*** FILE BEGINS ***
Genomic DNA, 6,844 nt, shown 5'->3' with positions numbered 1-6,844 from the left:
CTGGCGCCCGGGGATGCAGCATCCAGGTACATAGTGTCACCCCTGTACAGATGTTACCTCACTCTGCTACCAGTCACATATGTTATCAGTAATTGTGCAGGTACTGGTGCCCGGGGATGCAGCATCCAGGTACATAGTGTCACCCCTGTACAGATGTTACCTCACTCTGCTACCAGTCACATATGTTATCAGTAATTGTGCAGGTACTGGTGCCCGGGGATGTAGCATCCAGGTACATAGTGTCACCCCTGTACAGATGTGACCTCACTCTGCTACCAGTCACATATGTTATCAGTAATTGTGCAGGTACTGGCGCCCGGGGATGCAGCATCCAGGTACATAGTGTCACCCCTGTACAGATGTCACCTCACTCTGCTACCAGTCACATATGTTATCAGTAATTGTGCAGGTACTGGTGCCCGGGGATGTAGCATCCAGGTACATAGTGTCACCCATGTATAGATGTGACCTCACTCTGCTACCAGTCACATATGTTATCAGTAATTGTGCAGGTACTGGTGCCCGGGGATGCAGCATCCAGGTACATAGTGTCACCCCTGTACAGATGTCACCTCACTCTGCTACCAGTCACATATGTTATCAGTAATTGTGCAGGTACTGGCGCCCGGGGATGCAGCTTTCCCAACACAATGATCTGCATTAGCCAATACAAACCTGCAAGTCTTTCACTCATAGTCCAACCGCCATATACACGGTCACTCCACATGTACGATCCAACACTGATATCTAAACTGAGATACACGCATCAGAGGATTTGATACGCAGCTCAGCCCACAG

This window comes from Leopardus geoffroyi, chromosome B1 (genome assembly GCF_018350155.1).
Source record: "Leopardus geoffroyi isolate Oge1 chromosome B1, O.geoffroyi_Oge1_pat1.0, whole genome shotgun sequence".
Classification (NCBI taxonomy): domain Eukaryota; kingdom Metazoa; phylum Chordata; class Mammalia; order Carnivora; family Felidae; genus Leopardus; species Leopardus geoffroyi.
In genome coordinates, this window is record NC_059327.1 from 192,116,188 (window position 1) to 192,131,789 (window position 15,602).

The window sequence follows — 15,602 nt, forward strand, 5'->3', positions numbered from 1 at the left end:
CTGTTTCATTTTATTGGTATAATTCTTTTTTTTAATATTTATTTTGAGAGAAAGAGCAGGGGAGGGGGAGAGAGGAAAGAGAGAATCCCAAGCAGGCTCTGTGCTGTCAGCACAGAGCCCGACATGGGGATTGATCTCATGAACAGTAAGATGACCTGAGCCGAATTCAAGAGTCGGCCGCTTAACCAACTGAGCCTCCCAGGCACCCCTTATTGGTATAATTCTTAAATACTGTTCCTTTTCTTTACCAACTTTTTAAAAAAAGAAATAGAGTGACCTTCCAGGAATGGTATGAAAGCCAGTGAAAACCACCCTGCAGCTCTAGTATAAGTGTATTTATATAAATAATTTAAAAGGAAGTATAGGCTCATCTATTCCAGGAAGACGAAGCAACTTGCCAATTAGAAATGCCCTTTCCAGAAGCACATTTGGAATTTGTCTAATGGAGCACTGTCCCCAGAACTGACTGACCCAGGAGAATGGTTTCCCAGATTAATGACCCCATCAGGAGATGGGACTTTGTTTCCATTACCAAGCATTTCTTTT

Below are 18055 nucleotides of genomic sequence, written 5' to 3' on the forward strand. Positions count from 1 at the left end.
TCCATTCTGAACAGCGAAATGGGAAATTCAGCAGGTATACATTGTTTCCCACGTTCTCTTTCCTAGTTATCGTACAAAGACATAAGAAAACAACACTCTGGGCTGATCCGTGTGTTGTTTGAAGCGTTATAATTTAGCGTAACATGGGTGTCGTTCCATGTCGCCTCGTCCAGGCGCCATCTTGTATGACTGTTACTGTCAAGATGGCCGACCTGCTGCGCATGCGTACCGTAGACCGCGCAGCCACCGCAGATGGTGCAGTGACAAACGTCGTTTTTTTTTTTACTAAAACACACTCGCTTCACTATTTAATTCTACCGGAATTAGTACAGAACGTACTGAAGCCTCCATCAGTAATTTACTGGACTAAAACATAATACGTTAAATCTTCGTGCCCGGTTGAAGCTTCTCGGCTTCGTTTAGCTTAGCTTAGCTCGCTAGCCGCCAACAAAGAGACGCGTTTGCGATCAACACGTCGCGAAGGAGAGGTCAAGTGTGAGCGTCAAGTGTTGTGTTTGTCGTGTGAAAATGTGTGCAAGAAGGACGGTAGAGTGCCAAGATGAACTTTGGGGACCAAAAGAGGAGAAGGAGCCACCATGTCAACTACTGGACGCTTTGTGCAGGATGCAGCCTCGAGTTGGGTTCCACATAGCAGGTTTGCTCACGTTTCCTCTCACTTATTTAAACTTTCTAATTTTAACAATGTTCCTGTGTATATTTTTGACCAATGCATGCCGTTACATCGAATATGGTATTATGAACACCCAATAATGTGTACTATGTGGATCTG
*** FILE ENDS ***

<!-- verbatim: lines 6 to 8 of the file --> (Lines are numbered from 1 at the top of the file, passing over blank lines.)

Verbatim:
In genome coordinates, this window is record NC_059327.1 from 192,116,188 (window position 1) to 192,131,789 (window position 15,602).

The window sequence follows — 15,602 nt, forward strand, 5'->3', positions numbered from 1 at the left end:
CTGTTTCATTTTATTGGTATAATTCTTTTTTTTAATATTTATTTTGAGAGAAAGAGCAGGGGAGGGGGAGAGAGGAAAGAGAGAATCCCAAGCAGGCTCTGTGCTGTCAGCACAGAGCCCGACATGGGGATTGATCTCATGAACAGTAAGATGACCTGAGCCGAATTCAAGAGTCGGCCGCTTAACCAACTGAGCCTCCCAGGCACCCCTTATTGGTATAATTCTTAAATACTGTTCCTTTTCTTTACCAACTTTTTAAAAAAAGAAATAGAGTGACCTTCCAGGAATGGTATGAAAGCCAGTGAAAACCACCCTGCAGCTCTAGTATAAGTGTATTTATATAAATAATTTAAAAGGAAGTATAGGCTCATCTATTCCAGGAAGACGAAGCAACTTGCCAATTAGAAATGCCCTTTCCAGAAGCACATTTGGAATTTGTCTAATGGAGCACTGTCCCCAGAACTGACTGACCCAGGAGAATGGTTTCCCAGATTAATGACCCCATCAGGAGATGGGACTTTGTTTCCATTACCAAGCATTTCTTTT